Exxon-Mobil said they would take responsibility for the cleanup. That is normal practice. The state of Arkansas does not have the equipment, expertise or funds budgeted to tackle a major oil spill cleanup. The “Pottery Barn Rule” applies: You broke it, you buy it. As the cleanup crews arrived, the supervisor on the scene asked the Federal Aviation Administration (FAA) for a Temporary Flight Restriction (TFR) around the cleanup area. The situation in Mayflower warranted a TFR under the provisions of the law, so it was granted by the FAA.

That action fueled more conspiracy theory stories and blogs around the internet. How dare the FAA let Exxon-Mobil establish a “no-fly” zone over the spill so they could hide their misdeeds? Really? Part of the problem arose with the official FAA NOTAM (Notice to Airmen) shown below:


Bloggers and reporters jumped on the fact that an Exxon-Mobil supervisor, Tom Suhrhoff, was placed in charge of operations and flights in and out of the TFR. None of the outraged bloggers and media seem to have bothered to look up the applicable FAA regulation under 14 CFR § 91.137:

 (b) When a NOTAM has been issued under paragraph (a)(1) of this section, no person may operate an aircraft within the designated area unless that aircraft is participating in the hazard relief activities and is being operated under the direction of the official in charge of on scene emergency response activities.

The graphic is part of an aerial navigation map called a Sectional. The FAA has marked the TFR onto the Sectional, represented by the red circle with an R in the center. That means “Restricted.” The yellow mass at the lower right of the map is the congested area of Little Rock. Conway is to the upper left.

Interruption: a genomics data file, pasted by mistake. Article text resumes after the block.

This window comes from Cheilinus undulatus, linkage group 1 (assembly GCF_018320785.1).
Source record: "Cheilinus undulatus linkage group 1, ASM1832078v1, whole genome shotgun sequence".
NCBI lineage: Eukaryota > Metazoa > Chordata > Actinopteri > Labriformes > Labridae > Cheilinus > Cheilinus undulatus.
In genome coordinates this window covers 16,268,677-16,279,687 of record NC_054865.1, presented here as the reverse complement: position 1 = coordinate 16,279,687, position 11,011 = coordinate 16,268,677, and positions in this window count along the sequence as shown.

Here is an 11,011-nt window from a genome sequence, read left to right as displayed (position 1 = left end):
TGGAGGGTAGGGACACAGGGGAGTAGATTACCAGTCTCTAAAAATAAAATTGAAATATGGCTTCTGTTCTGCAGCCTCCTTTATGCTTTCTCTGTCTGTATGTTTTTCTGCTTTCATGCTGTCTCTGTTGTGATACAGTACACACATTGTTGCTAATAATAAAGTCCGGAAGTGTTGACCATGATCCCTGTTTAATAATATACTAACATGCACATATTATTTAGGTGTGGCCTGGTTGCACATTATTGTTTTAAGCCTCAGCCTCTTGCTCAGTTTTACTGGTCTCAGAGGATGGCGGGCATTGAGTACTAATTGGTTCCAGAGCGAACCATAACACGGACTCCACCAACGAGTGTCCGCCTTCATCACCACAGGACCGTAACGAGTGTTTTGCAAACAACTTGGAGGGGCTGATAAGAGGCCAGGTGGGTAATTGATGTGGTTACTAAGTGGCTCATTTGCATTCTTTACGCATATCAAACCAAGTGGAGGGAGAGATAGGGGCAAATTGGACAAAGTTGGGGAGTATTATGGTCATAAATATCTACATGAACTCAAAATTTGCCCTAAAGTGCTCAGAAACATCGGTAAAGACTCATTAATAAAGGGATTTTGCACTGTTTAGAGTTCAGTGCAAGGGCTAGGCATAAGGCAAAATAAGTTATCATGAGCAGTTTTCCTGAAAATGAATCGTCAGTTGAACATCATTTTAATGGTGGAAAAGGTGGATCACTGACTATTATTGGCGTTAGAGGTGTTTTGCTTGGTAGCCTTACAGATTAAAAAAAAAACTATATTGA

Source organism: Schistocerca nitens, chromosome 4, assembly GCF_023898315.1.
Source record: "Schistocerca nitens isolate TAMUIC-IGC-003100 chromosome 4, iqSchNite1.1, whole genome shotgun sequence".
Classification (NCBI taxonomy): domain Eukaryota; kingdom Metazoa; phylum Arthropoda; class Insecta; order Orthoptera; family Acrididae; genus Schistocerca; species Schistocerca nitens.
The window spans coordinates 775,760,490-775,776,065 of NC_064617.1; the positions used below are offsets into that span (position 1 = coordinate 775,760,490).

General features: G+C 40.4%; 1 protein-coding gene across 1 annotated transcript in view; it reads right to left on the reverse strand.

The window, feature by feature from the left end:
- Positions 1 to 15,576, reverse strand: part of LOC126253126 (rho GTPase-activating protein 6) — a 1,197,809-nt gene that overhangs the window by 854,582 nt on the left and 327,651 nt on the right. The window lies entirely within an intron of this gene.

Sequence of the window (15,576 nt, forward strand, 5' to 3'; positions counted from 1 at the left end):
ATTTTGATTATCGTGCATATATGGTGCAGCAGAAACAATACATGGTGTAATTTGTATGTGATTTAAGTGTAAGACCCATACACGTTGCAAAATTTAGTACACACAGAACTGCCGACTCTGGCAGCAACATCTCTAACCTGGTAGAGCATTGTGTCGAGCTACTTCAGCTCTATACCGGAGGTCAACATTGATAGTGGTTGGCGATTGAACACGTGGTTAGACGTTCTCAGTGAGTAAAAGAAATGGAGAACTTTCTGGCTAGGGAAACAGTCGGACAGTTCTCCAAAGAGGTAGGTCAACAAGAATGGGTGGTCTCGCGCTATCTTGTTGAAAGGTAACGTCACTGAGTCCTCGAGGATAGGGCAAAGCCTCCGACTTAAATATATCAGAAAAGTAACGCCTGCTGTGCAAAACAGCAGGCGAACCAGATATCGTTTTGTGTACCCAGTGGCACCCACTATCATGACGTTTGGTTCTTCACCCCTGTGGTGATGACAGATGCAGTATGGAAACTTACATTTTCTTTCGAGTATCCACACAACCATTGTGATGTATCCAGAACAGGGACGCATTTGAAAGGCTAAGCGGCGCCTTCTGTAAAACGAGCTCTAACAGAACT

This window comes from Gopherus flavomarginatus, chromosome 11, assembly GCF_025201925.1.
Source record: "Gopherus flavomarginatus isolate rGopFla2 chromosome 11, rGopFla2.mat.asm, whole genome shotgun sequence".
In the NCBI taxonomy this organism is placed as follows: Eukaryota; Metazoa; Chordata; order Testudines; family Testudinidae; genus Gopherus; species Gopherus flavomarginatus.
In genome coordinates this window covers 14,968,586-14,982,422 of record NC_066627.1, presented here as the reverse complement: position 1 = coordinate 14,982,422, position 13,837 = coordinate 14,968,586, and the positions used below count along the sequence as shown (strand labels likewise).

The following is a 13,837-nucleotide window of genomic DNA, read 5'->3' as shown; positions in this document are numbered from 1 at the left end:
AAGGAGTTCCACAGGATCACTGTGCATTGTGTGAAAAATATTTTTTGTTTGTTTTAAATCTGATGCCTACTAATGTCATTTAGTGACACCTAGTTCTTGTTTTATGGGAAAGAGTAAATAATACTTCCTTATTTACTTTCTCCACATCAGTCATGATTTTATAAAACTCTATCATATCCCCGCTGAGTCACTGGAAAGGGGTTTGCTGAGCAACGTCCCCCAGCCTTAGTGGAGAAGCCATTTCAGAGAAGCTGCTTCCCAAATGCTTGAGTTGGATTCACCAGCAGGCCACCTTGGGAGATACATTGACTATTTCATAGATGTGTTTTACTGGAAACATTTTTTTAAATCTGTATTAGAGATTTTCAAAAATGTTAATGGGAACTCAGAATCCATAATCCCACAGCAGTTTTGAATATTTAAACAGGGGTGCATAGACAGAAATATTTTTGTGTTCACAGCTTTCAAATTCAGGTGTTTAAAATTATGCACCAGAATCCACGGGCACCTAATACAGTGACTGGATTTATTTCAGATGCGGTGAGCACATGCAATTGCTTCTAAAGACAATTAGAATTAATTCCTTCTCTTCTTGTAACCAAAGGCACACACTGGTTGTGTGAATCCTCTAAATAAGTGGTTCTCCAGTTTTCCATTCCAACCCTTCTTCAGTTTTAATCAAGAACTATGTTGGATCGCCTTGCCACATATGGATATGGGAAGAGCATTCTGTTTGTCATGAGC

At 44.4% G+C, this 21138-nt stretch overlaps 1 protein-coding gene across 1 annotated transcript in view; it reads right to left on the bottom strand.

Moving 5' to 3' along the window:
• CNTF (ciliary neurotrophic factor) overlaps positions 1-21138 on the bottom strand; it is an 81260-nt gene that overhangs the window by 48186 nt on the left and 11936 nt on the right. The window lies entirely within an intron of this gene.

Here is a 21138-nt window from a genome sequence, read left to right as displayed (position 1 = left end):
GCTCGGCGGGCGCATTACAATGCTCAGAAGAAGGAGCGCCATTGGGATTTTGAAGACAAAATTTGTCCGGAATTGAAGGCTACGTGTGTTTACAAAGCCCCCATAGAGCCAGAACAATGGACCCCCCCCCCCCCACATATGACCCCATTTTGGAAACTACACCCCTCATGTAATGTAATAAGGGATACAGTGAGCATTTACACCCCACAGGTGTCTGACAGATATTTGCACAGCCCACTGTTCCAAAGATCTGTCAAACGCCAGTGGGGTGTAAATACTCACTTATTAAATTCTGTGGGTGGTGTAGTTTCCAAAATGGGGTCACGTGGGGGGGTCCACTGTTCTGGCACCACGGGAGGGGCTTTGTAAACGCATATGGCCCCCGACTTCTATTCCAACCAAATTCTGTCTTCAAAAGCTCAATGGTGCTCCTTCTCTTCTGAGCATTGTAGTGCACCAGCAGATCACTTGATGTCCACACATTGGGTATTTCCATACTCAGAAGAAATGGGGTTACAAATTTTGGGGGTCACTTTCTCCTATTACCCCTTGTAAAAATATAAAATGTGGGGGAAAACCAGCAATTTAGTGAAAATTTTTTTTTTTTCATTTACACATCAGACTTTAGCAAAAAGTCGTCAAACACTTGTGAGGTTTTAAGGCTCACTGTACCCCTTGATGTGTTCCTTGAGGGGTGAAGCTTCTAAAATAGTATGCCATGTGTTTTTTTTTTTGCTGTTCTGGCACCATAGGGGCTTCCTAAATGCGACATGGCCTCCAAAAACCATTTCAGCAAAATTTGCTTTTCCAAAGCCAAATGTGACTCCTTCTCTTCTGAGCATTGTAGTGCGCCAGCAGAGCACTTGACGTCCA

Contrary to what the blogosphere and some in the media seem to think, a TFR request is common practice. It does not mean that somehow Exxon-Mobil has taken control of the FAA. Some have protested that the airways are “public.” Yes, and so are highways, but both airspace and highways are regulated. A pilot cannot just climb in an airplane and go anywhere at any time, any more than one can drive on the wrong side of the road. The FAA controls airspace and makes rules for its use. When a private organization requests a TFR, a coordinator at that location is required. Since Exxon-Mobil is doing the cleanup, they must provide someone to direct traffic inside the TFR zone. In this case, that supervisor is Tom Suhrhoff. Permitted air traffic is mostly survey aircraft and helicopters. It is not the FAA’s job to set up a control tower at Mayflower, Arkansas

The company manager on the ground has the responsibility to inform the FAA when they are finished with flight operations in the TSA. However, in the event of a situation such as described in 14 CFR Section 91.137(a)(3), the FAA may (and probably will) keep the TFR in place so there are not two dozen airplanes trying to occupy the small airspace at the same time. Aerial rubberneckers are just as much a hazard as those who ogle motor vehicle wrecks and don’t pay attention to where they are going. Here is what 14 CFR Section 91.137(a)(3) says:

3. Prevent an unsafe congestion of sightseeing aircraft above an incident or event which may generate a high degree of public interest (14 CFR Section 91.137(a)(3)).